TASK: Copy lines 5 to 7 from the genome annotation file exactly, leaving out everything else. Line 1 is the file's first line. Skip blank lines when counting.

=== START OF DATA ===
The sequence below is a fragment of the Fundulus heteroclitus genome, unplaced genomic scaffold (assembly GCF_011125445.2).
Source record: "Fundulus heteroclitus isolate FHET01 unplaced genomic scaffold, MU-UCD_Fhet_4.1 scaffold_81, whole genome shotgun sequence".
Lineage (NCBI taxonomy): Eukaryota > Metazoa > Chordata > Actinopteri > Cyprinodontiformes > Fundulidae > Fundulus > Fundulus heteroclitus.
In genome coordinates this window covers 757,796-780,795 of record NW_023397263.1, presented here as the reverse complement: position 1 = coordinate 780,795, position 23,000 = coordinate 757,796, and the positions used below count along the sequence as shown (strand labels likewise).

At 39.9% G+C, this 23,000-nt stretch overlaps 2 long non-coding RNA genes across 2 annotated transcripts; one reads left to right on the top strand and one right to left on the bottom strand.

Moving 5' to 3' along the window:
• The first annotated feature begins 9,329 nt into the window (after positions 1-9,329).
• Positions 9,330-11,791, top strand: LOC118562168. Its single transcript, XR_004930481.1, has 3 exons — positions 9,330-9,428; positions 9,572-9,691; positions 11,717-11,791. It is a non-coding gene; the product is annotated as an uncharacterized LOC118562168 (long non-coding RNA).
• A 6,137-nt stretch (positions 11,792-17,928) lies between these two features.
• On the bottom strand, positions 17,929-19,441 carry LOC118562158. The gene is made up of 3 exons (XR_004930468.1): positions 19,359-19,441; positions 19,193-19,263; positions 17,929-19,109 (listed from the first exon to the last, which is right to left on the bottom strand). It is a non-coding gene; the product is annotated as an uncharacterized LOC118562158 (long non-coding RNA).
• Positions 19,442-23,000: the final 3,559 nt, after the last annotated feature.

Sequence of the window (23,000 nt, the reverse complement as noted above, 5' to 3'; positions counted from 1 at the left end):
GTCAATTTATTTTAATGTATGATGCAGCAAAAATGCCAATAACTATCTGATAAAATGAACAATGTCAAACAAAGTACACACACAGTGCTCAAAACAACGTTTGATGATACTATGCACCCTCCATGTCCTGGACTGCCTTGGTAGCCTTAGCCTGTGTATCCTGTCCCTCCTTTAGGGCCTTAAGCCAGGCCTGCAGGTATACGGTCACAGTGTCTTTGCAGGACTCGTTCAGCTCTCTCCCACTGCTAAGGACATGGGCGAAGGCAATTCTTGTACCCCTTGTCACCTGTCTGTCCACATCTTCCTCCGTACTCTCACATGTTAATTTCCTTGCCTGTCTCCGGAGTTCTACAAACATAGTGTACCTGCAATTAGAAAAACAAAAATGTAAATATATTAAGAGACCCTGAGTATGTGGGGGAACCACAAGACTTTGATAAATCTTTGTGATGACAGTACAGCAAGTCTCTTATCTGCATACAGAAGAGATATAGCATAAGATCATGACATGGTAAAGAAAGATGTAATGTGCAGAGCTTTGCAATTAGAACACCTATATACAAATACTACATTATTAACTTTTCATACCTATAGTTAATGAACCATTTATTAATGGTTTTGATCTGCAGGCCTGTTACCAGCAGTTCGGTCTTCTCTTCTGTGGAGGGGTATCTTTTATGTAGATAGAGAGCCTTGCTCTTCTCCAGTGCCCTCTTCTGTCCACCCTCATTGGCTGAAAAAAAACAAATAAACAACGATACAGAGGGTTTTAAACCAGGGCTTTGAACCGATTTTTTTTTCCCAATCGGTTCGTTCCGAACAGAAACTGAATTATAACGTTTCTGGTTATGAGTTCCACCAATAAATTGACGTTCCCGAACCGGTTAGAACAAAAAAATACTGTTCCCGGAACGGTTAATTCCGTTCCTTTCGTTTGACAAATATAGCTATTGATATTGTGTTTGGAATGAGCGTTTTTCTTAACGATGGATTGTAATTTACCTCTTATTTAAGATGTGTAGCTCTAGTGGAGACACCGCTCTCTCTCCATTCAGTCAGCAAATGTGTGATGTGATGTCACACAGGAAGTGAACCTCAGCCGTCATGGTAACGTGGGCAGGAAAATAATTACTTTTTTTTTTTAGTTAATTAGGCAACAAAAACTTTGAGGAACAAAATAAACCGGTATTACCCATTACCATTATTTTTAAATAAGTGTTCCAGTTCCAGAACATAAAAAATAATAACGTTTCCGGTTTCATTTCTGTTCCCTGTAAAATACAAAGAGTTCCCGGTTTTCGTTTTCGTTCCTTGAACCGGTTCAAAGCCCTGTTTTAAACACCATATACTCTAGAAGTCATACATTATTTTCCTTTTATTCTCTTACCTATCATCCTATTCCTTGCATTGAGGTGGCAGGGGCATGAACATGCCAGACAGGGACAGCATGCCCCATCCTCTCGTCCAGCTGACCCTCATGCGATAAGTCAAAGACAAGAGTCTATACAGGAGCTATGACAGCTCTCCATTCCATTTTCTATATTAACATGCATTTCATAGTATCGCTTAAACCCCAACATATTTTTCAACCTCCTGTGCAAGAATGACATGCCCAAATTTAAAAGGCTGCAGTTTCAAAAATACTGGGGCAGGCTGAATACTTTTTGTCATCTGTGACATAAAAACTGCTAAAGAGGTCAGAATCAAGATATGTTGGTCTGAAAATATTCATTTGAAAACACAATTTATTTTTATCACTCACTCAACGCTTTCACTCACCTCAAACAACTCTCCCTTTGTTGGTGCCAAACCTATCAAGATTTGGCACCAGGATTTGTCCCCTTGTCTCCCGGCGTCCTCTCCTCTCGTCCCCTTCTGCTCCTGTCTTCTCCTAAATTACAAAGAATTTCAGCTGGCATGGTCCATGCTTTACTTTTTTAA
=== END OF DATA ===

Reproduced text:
At 39.9% G+C, this 23,000-nt stretch overlaps 2 long non-coding RNA genes across 2 annotated transcripts; one reads left to right on the top strand and one right to left on the bottom strand.

Moving 5' to 3' along the window:
• The first annotated feature begins 9,329 nt into the window (after positions 1-9,329).